Structural biology: Mechanisms of novel anti-cancer drugs elucidated

Structural biology:  Mechanisms of novel anti-cancer drugs elucidated
Fig. 1: Cryo-EM structure and activity of dimeric human ATM. Credit: DOI: 10.1038/s41594-021-00654-x

Double-stranded breaks (DSBs) are among the most hazardous forms of DNA damage. The checkpoint protein kinase ATM plays a key role in the repair of DSBs. Many anti-tumor drugs act by inducing DSB formation, so inhibition of ATM should enhance the sensitivity of cancer cells to these agents.

Owing to its and conformational flexibility, ATM—like other members of the family of checkpoint kinases—has been inaccessible to high-resolution structural analysis. However, detailed structural information greatly facilitates for the development of targeted and selective anti-cancer agents.

With the aid of cryo-, Karl-Peter Hopfner's research group, in collaboration with the drug company Merck, has now elucidated the structure of ATM at a resolution that enables a virtually complete atomic model of the protein to be built. Moreover, the model allows the binding modes of novel ATM inhibitors that are currently in to be determined. The structural model can account for the selectivity of two ATM inhibitors, and thus provides the basis for the stereochemical optimization of new therapeutic compounds.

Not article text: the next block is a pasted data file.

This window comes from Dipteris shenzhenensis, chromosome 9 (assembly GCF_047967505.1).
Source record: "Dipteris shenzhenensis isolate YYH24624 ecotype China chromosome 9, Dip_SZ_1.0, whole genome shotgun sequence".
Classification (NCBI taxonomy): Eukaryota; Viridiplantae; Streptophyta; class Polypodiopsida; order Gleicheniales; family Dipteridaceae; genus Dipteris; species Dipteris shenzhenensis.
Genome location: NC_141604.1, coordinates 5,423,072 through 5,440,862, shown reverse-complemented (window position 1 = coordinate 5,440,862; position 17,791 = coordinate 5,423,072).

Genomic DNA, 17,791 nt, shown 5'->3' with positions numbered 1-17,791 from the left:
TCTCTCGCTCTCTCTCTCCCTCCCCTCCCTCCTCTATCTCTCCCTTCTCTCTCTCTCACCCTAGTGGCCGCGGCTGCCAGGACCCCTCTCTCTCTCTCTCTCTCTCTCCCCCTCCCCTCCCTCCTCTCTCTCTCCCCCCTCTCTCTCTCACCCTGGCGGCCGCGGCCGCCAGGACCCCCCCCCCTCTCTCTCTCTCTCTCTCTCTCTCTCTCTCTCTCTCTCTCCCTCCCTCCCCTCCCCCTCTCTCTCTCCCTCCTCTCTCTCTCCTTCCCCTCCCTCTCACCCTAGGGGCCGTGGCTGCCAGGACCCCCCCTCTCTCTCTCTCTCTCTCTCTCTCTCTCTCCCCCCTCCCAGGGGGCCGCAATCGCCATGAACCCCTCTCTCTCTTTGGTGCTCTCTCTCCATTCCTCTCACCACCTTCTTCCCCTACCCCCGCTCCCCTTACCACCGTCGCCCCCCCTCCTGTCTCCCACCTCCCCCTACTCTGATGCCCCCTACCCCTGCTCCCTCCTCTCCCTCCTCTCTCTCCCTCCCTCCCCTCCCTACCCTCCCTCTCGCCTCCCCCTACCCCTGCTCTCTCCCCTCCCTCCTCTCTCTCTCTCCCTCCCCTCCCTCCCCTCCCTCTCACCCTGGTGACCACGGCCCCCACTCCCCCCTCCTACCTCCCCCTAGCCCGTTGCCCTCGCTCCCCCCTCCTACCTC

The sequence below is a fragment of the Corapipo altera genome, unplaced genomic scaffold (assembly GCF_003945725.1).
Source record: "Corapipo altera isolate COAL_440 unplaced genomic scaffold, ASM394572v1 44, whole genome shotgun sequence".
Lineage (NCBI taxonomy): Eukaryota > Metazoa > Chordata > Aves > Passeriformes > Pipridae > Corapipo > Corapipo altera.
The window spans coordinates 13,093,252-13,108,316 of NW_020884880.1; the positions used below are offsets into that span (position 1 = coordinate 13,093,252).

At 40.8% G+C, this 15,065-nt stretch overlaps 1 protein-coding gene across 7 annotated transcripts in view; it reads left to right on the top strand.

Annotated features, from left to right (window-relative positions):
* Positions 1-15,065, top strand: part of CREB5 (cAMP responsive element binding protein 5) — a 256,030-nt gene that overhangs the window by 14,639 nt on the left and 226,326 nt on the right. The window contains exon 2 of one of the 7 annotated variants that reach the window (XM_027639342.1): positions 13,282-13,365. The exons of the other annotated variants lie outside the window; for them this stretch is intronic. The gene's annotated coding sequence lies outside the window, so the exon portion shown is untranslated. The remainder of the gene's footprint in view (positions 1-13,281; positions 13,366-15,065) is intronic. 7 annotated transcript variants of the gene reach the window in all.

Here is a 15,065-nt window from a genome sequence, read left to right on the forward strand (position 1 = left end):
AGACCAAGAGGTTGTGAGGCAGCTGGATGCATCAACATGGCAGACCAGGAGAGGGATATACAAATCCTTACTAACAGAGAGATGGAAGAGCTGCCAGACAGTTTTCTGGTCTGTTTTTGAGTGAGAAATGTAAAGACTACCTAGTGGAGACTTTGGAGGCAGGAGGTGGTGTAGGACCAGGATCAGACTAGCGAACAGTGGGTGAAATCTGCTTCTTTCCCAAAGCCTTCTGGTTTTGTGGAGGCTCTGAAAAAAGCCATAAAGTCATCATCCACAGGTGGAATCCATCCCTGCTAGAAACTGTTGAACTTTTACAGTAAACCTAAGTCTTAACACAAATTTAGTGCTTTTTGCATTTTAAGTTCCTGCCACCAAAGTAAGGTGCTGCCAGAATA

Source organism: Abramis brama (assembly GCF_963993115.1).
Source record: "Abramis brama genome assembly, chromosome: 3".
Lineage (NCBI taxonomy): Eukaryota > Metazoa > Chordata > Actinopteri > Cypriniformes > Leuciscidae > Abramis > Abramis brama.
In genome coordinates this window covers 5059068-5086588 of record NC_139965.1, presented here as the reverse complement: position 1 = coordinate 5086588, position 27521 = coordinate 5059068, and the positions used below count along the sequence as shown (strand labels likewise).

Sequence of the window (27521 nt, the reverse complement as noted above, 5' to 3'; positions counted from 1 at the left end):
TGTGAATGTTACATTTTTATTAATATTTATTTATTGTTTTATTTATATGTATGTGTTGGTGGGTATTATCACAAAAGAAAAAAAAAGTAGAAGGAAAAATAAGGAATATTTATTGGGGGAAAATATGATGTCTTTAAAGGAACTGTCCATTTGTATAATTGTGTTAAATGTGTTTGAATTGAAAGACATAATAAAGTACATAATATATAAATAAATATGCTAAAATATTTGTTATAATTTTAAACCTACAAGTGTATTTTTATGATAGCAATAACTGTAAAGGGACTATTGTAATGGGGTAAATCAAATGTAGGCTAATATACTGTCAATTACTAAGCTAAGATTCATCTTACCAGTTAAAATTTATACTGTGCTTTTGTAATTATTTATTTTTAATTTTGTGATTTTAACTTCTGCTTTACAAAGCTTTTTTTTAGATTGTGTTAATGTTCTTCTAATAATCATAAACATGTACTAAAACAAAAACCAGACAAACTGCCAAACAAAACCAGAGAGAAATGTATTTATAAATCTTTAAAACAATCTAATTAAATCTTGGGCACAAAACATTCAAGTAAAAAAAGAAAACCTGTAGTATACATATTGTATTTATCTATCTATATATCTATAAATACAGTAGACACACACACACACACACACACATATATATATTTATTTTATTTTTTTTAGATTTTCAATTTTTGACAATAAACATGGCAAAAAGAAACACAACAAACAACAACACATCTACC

The study is published in Nature Structural & Molecular Biology.

More information: K. Stakyte et al, Molecular basis of human ATM kinase inhibition, Nature Structural & Molecular Biology (2021). DOI: 10.1038/s41594-021-00654-x

Citation: Structural biology: Mechanisms of novel anti-cancer drugs elucidated (2021, September 30) retrieved 4 December 2023 from
This document is subject to copyright. Apart from any fair dealing for the purpose of private study or research, no part may be reproduced without the written permission. The content is provided for information purposes only.

Explore further

Opening the hatch to heal the break


Feedback to editors